A former professor at New York University, where she taught French and other subjects, including religious studies, Evelyn (“Timmie”) Birge Vitz is now retired. She lives in Reston, Virginia, with her husband, Paul C. Vitz, a psychologist who teaches at Divine Mercy University.

She may be renowned for many activities and intellectual pursuits, but her passion for cooking — and Catholicism — is illuminated in her popular cookbook, A Continual Feast.

The book underscores her profound understanding of Catholicism and of saints’ celebrations, but Vitz was not raised Catholic. “I grew up as a Presbyterian/Episcopalian sandwich. Then for family reasons I wobbled back and forth between Presbyterian and Episcopalian,” she said. “Then I was an atheist for a while. My husband (also an atheist at the time) and I wrote our own marriage vows.” 

After the couple had their first child, they realized they really did not want to be atheists or to raise their children that way. “We went shopping around in traditional Protestantism,” she said, “and we ended up at the Episcopal church. But the more I read about the history of Catholicism — I am a medievalist — I realized that I needed to be Catholic. So did Paul.” She adds that neither she nor her husband had any Catholic relatives. “For us, Catholicism was an ‘exotic Eastern religion’ as Chesterton once termed it.” 

Her passion for cooking really began while she was in graduate school at Yale. She noted that her mother was a wonderful woman and the family was close, but she cannot remember any specific dishes her mom cooked. “I have many happy memories of her, and of meals with her — but not of what she cooked,” she said.

Vitz, as a convert and a great believer in meals that bind family members together, turned to Julia Child and to other great cooks for culinary inspiration. Food traditions and family meals really create lasting memories! “When my eldest daughter was away at college, she would come home for the apple fritters I always served for Mardi Gras,” she said. “Another of our family favorite dishes is pascha, a delicious dessert made for Easter. (See recipe below.) And every Advent I bring out my beautiful springerle molds, and we bake those special Christmas cookies. One of my grandsons always starts with a particular cookie mold — it is his own personal tradition.” 

As a convert, she discovered the beauty of the seasons of the Christian year and the symbolism in Catholicism. These were the great impetus for her to write her own cookbook. “I needed a book about food and Catholicism,” she said, “and not finding anything equivalent on the book market, decided to write one herself. “I am interested in the liturgical seasons, and I love to cook, to sanctify family life and to keep it focused on faith. It all came together!”

As she began to assemble the recipes for the cookbook, Vitz looked through a large number of cookbooks and brought together all she could find about food and Catholicism. “I would have liked to put in even more about saints’ traditions,” she said. “I put in all I could find.” In considering recipes, she said, “I was always interested in figuring out what was the principle behind each dish. I would try several recipes for that dish to see which one I thought was the best.”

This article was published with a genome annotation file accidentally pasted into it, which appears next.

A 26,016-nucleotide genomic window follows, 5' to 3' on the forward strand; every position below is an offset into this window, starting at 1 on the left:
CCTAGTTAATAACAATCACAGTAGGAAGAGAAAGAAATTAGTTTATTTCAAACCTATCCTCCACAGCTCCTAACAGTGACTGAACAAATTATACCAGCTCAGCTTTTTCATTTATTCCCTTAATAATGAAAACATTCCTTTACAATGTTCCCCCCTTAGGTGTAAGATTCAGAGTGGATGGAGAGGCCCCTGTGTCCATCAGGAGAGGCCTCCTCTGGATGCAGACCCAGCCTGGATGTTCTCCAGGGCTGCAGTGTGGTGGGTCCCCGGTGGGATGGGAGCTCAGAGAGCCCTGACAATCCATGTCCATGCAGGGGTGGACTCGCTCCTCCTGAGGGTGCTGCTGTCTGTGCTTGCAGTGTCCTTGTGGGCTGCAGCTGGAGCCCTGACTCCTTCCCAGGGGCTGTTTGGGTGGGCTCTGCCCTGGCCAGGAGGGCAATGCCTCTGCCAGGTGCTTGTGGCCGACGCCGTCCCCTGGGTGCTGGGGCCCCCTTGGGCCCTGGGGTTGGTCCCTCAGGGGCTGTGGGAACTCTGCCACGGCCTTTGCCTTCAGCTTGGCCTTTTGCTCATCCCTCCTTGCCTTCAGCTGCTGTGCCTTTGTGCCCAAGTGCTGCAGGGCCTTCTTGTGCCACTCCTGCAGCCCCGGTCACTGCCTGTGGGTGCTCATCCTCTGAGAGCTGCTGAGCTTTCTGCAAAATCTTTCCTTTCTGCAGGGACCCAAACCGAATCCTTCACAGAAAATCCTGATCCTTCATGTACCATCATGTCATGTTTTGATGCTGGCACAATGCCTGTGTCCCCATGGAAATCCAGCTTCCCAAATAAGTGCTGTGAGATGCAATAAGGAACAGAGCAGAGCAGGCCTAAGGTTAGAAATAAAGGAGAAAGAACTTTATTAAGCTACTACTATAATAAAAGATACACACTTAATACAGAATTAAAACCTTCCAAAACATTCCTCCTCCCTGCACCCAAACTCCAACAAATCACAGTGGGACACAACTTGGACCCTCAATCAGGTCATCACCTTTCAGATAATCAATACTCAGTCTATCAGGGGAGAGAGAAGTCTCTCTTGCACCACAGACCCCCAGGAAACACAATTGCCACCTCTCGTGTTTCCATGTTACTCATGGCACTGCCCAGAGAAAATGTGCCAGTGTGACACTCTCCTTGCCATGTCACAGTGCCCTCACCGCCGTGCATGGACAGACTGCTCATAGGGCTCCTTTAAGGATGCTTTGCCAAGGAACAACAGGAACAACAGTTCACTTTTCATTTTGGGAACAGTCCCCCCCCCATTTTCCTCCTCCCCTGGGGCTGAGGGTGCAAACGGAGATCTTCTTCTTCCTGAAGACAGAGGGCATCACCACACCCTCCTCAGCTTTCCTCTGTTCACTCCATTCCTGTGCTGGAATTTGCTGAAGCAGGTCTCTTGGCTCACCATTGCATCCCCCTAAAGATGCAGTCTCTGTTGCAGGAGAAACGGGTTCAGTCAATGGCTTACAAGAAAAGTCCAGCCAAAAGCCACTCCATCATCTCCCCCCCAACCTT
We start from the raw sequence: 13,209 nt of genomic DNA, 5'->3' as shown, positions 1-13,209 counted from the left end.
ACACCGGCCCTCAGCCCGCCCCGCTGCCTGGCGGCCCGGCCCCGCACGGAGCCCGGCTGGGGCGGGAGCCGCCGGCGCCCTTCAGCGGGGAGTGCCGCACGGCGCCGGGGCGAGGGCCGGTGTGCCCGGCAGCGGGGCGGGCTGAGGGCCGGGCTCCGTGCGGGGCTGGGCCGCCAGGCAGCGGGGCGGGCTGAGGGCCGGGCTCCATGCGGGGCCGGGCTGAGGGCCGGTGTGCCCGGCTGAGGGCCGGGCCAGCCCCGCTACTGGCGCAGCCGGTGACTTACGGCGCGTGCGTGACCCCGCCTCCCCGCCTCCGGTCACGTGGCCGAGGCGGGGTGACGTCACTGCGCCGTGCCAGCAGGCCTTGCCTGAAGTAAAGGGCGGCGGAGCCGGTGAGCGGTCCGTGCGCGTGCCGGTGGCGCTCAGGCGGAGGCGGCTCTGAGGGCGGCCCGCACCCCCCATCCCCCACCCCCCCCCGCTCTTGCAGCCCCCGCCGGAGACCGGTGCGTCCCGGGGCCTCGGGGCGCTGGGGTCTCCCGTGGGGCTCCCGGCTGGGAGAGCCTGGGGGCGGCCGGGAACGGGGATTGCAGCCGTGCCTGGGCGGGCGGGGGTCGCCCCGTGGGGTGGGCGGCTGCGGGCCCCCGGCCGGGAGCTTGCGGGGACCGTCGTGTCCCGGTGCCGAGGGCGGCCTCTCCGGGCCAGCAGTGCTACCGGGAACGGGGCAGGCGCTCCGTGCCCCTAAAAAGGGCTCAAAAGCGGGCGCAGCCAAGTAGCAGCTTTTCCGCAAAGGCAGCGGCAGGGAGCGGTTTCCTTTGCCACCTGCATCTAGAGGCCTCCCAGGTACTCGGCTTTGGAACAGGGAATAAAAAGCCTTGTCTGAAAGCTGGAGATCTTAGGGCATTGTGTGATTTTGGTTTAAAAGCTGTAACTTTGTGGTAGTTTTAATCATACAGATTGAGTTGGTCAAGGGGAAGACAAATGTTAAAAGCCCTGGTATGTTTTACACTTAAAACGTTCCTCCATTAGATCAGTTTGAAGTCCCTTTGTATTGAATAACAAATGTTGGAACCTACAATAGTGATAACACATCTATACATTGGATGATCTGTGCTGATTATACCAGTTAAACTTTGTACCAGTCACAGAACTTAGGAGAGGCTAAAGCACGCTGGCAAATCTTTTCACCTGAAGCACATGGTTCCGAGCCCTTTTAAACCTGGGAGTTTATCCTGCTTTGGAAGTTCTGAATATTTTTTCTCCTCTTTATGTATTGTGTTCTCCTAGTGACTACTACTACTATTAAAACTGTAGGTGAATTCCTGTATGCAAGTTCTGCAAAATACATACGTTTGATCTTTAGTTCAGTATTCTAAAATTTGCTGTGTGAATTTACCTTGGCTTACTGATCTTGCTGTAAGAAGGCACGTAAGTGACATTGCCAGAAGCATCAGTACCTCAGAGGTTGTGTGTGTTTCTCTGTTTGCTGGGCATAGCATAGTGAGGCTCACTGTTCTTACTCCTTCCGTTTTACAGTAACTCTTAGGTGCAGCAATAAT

It was a lot of work, but a lot of fun! Her children cooked and tested dishes along with her. And all her six children and her (at present) 22 grandchildren love food, family life, and their faith, which makes her feel very blessed.

*   *   *   *   *   *   *

Recipe — Pascha

As Vitz noted about this Easter favorite, “This is an absolutely beautiful and delicious dish; versions are prepared in Poland, Russia, the Ukraine, and Latvia. It is made in a tall mold (or flowerpot), then turned out onto a large platter and decorated.”

Look for molds online or at liturgical stores.

Serves 14 to 16

  • 1 whole egg
  • 2 egg yolks 
  • 2 ½ cups sugar
  • 1 cup heavy cream
  • 2 pounds farmer cheese
  • ½ pound sweet butter, at room temperature
  • 1 tablespoon vanilla extract
  • 1 ½ cups mixed dried fruit, such as raisins and/or dried currants, or mixed candied fruit peel
  • 1 cup blanched almonds, chopped
  • 2 tablespoons freshly grated orange or lemon rind
  • For decorating: candied fruit peel, maraschino cherries, or nuts
  • Fresh strawberries to place around the base

Beat the egg and the egg yolks until thick and lemon colored. Gradually add the sugar and beat until the mixture is thick and creamy. Pour into a saucepan and add 1/2 cup cream.

Heat over medium-low heat, beating constantly, until the mixture begins to thicken. Do not boil. Remove the pan from the heat and continue to beat until the mixture cools to lukewarm

In a mixing bowl, combine the cheese, butter, the other ½ cup cream and the vanilla. Cream until the mixture is smooth. Add the egg mixture, then the fruits, almonds, and orange or lemon rind. Blend thoroughly.

Line a flowerpot or Pascha mold with two thicknesses of cheesecloth. Place the pot over a bowl to catch liquid and pour the Pascha mixture into the pot. Put a layer or two of cheesecloth over the top, set a plate on it, and something heavy on the plate. (The purpose is to press the extra liquid out of the Pascha and into the bowl below. Chill overnight or for a day or two

Remove the top cheesecloth. Unmold the Pascha onto a large platter, and remove the rest of the cheesecloth.

Decorate the Pascha with the candied fruit peel or maraschino cherries or nut to form the letters XB or CR (Christ is Risen) and on the other side form a cross. You may use the Western cross or the Orthodox cross. Around the base and on top of the Pascha, place fresh strawberries Serve chilled.